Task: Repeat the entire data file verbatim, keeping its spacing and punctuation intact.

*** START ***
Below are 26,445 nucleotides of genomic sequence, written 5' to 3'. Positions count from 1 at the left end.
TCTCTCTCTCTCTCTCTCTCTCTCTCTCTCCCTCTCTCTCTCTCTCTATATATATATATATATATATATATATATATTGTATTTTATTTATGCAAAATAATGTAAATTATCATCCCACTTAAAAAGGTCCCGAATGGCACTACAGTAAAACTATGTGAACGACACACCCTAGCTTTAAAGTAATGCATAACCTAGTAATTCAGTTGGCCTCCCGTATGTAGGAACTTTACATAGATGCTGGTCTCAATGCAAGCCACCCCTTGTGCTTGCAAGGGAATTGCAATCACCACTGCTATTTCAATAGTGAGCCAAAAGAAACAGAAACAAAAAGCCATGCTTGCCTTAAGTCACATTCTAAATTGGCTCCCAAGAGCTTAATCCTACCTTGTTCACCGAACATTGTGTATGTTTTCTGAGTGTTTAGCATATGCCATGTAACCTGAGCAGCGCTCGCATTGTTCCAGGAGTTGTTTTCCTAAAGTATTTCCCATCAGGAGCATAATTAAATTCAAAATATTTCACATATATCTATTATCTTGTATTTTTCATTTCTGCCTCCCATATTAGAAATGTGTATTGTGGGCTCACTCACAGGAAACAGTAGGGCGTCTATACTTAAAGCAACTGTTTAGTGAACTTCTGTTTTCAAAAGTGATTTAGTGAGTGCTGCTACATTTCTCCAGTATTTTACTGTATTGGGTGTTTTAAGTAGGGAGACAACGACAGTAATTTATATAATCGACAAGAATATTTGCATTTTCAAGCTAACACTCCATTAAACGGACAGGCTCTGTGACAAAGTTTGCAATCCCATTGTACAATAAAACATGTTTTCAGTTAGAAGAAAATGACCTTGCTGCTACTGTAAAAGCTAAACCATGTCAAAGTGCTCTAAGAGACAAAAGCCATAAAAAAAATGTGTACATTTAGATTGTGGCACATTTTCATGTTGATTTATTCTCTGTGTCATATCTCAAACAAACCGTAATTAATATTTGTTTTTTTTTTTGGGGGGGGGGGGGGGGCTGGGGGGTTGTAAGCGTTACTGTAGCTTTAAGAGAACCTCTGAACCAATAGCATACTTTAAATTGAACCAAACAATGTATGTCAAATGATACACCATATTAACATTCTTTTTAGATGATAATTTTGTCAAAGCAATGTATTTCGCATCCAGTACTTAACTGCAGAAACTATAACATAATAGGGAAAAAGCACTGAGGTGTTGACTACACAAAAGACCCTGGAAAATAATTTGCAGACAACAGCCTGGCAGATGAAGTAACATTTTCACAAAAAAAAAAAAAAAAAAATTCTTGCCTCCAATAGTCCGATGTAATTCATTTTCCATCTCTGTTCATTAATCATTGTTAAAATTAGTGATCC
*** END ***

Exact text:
Below are 26,445 nucleotides of genomic sequence, written 5' to 3'. Positions count from 1 at the left end.
TCTCTCTCTCTCTCTCTCTCTCTCTCTCTCCCTCTCTCTCTCTCTCTATATATATATATATATATATATATATATATTGTATTTTATTTATGCAAAATAATGTAAATTATCATCCCACTTAAAAAGGTCCCGAATGGCACTACAGTAAAACTATGTGAACGACACACCCTAGCTTTAAAGTAATGCATAACCTAGTAATTCAGTTGGCCTCCCGTATGTAGGAACTTTACATAGATGCTGGTCTCAATGCAAGCCACCCCTTGTGCTTGCAAGGGAATTGCAATCACCACTGCTATTTCAATAGTGAGCCAAAAGAAACAGAAACAAAAAGCCATGCTTGCCTTAAGTCACATTCTAAATTGGCTCCCAAGAGCTTAATCCTACCTTGTTCACCGAACATTGTGTATGTTTTCTGAGTGTTTAGCATATGCCATGTAACCTGAGCAGCGCTCGCATTGTTCCAGGAGTTGTTTTCCTAAAGTATTTCCCATCAGGAGCATAATTAAATTCAAAATATTTCACATATATCTATTATCTTGTATTTTTCATTTCTGCCTCCCATATTAGAAATGTGTATTGTGGGCTCACTCACAGGAAACAGTAGGGCGTCTATACTTAAAGCAACTGTTTAGTGAACTTCTGTTTTCAAAAGTGATTTAGTGAGTGCTGCTACATTTCTCCAGTATTTTACTGTATTGGGTGTTTTAAGTAGGGAGACAACGACAGTAATTTATATAATCGACAAGAATATTTGCATTTTCAAGCTAACACTCCATTAAACGGACAGGCTCTGTGACAAAGTTTGCAATCCCATTGTACAATAAAACATGTTTTCAGTTAGAAGAAAATGACCTTGCTGCTACTGTAAAAGCTAAACCATGTCAAAGTGCTCTAAGAGACAAAAGCCATAAAAAAAATGTGTACATTTAGATTGTGGCACATTTTCATGTTGATTTATTCTCTGTGTCATATCTCAAACAAACCGTAATTAATATTTGTTTTTTTTTTTGGGGGGGGGGGGGGGGCTGGGGGGTTGTAAGCGTTACTGTAGCTTTAAGAGAACCTCTGAACCAATAGCATACTTTAAATTGAACCAAACAATGTATGTCAAATGATACACCATATTAACATTCTTTTTAGATGATAATTTTGTCAAAGCAATGTATTTCGCATCCAGTACTTAACTGCAGAAACTATAACATAATAGGGAAAAAGCACTGAGGTGTTGACTACACAAAAGACCCTGGAAAATAATTTGCAGACAACAGCCTGGCAGATGAAGTAACATTTTCACAAAAAAAAAAAAAAAAAAATTCTTGCCTCCAATAGTCCGATGTAATTCATTTTCCATCTCTGTTCATTAATCATTGTTAAAATTAGTGATCC